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How to Program Dynamic Message Signs

Dynamic message signs (DMS) are integral to traffic management systems. These real-time traveler information signs display messages that advise drivers of traffic warnings, regulations, routing, and management.

DMS messages should be legible from a distance of 1/2 mile in the daytime and nighttime conditions. They should not contain fading, rapid flashing, dissolving, or moving elements.


Messages on dynamic message signs (DMS) can inform drivers of road conditions, incidents, closures, or traffic events. They can also display travel times, alternate routes, and work zone information. These signs can be either permanent or portable and use a variety of technologies, such as flip panels and multiple lights to display messages. The message content on DMSs is designed to command attention, whether the messages are warnings about congestion, construction, or speed restrictions. The DOT’s Dynamic Message Sign Message Design and Display Manual provides guidance for developing effective messages for DMSs.

DMS messages should be brief, legible, and clear. The messages should provide an overview of the incident or event that is occurring, such as how much delay to expect and what actions motorists can take. It is important to avoid overly simplistic or vague messages that may not command the attention of travelers. For example, a message such as “CONGESTION AHEAD” is an overly simplistic and unclear message. It should be supplemented with a message that includes the location or distance of the congestion or incident, how much delay is expected, and an alternative route to follow.

The brightness of DMSs should be consistent with the luminance requirements of the system for daytime and nighttime conditions. A contrast ratio 8:1 is recommended for text and backgrounds, with luminous characters on a dark background. It is important to limit the use of color messages on DMSs because too much color can be distracting. It is also important to note that a DMS should not flash messages.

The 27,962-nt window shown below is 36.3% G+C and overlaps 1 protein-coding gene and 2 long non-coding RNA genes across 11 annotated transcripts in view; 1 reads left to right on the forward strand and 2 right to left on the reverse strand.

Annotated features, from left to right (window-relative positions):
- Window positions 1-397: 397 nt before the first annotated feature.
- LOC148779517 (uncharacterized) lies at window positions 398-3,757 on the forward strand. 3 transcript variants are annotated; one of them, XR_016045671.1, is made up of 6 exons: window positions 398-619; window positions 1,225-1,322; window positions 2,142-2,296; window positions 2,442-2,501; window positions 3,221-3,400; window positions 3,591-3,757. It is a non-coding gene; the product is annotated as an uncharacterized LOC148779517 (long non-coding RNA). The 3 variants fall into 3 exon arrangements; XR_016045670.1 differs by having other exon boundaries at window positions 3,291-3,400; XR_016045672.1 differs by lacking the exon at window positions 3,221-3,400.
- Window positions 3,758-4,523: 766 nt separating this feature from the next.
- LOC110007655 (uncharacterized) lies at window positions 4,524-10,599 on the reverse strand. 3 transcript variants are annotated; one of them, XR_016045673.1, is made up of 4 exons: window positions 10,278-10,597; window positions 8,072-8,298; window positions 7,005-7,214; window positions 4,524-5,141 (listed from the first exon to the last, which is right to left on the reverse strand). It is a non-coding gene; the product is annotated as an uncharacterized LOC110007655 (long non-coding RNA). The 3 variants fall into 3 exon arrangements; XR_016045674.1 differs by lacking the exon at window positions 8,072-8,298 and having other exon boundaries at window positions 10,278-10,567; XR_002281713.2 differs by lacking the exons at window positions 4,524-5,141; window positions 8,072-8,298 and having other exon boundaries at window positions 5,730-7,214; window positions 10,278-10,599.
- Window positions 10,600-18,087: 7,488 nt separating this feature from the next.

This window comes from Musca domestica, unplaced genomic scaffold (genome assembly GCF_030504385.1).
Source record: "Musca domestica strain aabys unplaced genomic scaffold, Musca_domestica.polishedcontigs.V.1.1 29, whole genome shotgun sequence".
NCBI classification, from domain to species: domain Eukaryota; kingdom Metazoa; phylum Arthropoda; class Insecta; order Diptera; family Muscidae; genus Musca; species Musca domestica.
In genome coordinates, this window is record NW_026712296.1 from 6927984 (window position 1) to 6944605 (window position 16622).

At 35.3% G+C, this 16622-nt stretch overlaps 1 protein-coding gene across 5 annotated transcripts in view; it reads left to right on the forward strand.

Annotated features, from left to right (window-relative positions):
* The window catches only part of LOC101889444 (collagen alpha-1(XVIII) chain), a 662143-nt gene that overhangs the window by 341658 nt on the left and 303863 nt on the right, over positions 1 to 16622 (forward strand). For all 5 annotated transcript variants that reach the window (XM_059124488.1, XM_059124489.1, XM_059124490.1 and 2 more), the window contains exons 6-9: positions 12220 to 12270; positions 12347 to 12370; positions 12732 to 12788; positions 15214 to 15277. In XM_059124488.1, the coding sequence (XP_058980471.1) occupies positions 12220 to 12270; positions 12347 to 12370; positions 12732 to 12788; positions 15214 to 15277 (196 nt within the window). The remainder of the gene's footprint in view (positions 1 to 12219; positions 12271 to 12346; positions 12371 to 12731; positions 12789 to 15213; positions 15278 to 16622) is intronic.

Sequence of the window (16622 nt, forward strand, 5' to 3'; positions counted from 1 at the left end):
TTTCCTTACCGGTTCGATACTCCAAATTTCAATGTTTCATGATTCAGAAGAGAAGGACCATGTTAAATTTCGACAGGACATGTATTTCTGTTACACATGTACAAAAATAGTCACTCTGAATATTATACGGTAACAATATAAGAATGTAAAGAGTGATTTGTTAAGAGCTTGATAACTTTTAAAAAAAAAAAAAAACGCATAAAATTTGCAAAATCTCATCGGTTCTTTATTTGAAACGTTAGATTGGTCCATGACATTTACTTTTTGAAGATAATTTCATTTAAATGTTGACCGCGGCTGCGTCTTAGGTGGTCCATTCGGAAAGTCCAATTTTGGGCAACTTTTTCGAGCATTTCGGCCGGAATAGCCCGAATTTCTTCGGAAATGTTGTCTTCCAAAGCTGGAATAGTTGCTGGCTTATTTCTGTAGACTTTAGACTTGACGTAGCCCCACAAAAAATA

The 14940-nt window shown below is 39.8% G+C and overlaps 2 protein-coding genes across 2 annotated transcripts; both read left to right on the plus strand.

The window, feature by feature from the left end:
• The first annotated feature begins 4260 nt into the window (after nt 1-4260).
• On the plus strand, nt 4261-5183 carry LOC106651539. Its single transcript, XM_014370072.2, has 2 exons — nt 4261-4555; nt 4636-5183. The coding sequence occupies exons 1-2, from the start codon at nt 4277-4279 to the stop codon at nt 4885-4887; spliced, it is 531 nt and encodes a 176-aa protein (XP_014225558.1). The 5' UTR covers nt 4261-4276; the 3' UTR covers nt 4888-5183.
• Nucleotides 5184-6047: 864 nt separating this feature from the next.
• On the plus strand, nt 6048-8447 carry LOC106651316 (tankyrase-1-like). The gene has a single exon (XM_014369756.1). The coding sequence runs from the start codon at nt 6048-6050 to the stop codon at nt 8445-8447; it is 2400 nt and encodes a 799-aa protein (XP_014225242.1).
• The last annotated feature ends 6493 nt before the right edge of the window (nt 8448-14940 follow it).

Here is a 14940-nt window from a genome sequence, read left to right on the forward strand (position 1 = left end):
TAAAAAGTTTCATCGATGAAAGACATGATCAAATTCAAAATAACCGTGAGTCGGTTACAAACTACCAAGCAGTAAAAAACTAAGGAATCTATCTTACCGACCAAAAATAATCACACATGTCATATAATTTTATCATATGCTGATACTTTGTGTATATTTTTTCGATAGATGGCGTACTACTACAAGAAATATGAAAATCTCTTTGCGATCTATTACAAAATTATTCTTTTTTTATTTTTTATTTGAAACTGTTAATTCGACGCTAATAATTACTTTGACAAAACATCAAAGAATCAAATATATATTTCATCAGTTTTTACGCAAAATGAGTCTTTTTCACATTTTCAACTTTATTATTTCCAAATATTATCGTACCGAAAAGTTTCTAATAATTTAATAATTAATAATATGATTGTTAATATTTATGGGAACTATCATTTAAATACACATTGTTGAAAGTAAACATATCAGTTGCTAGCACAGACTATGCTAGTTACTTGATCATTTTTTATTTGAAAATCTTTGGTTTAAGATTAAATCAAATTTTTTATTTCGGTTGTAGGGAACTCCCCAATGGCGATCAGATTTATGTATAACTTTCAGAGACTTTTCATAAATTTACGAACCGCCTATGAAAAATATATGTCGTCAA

Dynamic message signs can help reduce the number of crashes and congestion by alerting motorists to unique driving conditions that require special caution. The messaging is based on data from a sensor network that gathers real-time traffic and roadway conditions. The messages are displayed on digital signs and mobile units that transmit the message to a traffic management center.

DOTs often decide to install DMSs for safety reasons or to improve traffic flow, even though the initial cost of these signs is higher than that of conventional static signs. However, it is important for DOTs to consider the total operating costs of DMSs, including maintenance and operation fees and energy usage.


Dynamic message signs (DMS) and lane change signs (LCS) are part of the Intelligent Transportation Systems that help drivers stay informed of traffic conditions. These dynamic signs can be permanent or portable and can be operated by traffic management centers (TMCs). They can display a variety of messages relating to road construction, incidents, congestion, and other useful travel information. However, few studies have been conducted on the impact of these dynamic messages on driver behavior.

Depending on the traffic condition and visibility, adjusting the display settings on the DMS may be necessary. For example, when driving in fog or rain, the messages displayed on the sign should be clearer than when the road is dry and bright. These conditions require the use of a higher letter size, a longer message duration, and a shorter text-to-letter ratio.

These changes are designed to allow motorists to read the message and make quick decisions on what to do. The message should not be so long that it requires a significant reduction in speed, which can cause traffic flow problems. A lower letter height can also reduce the number of characters displayed, making it easier for motorists to read the message and avoid a slowdown or sudden drop in speed.

In addition, the message should not include any distracting elements that will detract from the effectiveness of the warning. For instance, the message should not include any animated elements such as fading, rapid flashing, or dissolving text. These techniques may annoy and confuse the motorist and should be avoided.

The optimum number of units that a DMS should display is not known, and it depends on the type of traffic condition or traffic condition warning needed. Rama and Kulmala [14] conducted a field experiment in Finland to determine the effects of two different types of DMS on driver behavior by performing before-and-after experiments in slippery road conditions at three sites. They found that the most effective DMSs were those that indicated a reduced maximum driving speed or a minimum headway between vehicles.